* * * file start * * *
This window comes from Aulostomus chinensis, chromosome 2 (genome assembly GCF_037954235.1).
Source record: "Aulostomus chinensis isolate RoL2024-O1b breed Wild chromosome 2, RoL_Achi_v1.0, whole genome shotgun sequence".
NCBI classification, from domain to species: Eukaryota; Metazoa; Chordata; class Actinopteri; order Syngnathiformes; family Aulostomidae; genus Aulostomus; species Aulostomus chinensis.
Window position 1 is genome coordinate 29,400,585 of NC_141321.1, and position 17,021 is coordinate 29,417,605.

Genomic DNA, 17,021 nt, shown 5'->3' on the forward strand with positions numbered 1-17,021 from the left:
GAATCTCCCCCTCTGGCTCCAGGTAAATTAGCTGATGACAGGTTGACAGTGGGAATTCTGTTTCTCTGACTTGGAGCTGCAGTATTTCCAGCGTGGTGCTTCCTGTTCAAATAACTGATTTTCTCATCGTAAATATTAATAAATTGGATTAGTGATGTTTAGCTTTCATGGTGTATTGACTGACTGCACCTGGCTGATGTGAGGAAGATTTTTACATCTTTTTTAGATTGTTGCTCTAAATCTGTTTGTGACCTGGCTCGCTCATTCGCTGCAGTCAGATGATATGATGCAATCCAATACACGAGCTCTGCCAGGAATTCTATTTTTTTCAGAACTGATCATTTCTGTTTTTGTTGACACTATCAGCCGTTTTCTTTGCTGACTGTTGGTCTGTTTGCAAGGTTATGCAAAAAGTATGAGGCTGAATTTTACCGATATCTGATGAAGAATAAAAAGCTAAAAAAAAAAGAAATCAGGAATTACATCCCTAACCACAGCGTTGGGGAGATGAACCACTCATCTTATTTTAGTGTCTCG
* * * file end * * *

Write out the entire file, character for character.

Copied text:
This window comes from Aulostomus chinensis, chromosome 2 (genome assembly GCF_037954235.1).
Source record: "Aulostomus chinensis isolate RoL2024-O1b breed Wild chromosome 2, RoL_Achi_v1.0, whole genome shotgun sequence".
NCBI classification, from domain to species: Eukaryota; Metazoa; Chordata; class Actinopteri; order Syngnathiformes; family Aulostomidae; genus Aulostomus; species Aulostomus chinensis.
Window position 1 is genome coordinate 29,400,585 of NC_141321.1, and position 17,021 is coordinate 29,417,605.

Genomic DNA, 17,021 nt, shown 5'->3' on the forward strand with positions numbered 1-17,021 from the left:
GAATCTCCCCCTCTGGCTCCAGGTAAATTAGCTGATGACAGGTTGACAGTGGGAATTCTGTTTCTCTGACTTGGAGCTGCAGTATTTCCAGCGTGGTGCTTCCTGTTCAAATAACTGATTTTCTCATCGTAAATATTAATAAATTGGATTAGTGATGTTTAGCTTTCATGGTGTATTGACTGACTGCACCTGGCTGATGTGAGGAAGATTTTTACATCTTTTTTAGATTGTTGCTCTAAATCTGTTTGTGACCTGGCTCGCTCATTCGCTGCAGTCAGATGATATGATGCAATCCAATACACGAGCTCTGCCAGGAATTCTATTTTTTTCAGAACTGATCATTTCTGTTTTTGTTGACACTATCAGCCGTTTTCTTTGCTGACTGTTGGTCTGTTTGCAAGGTTATGCAAAAAGTATGAGGCTGAATTTTACCGATATCTGATGAAGAATAAAAAGCTAAAAAAAAAAGAAATCAGGAATTACATCCCTAACCACAGCGTTGGGGAGATGAACCACTCATCTTATTTTAGTGTCTCG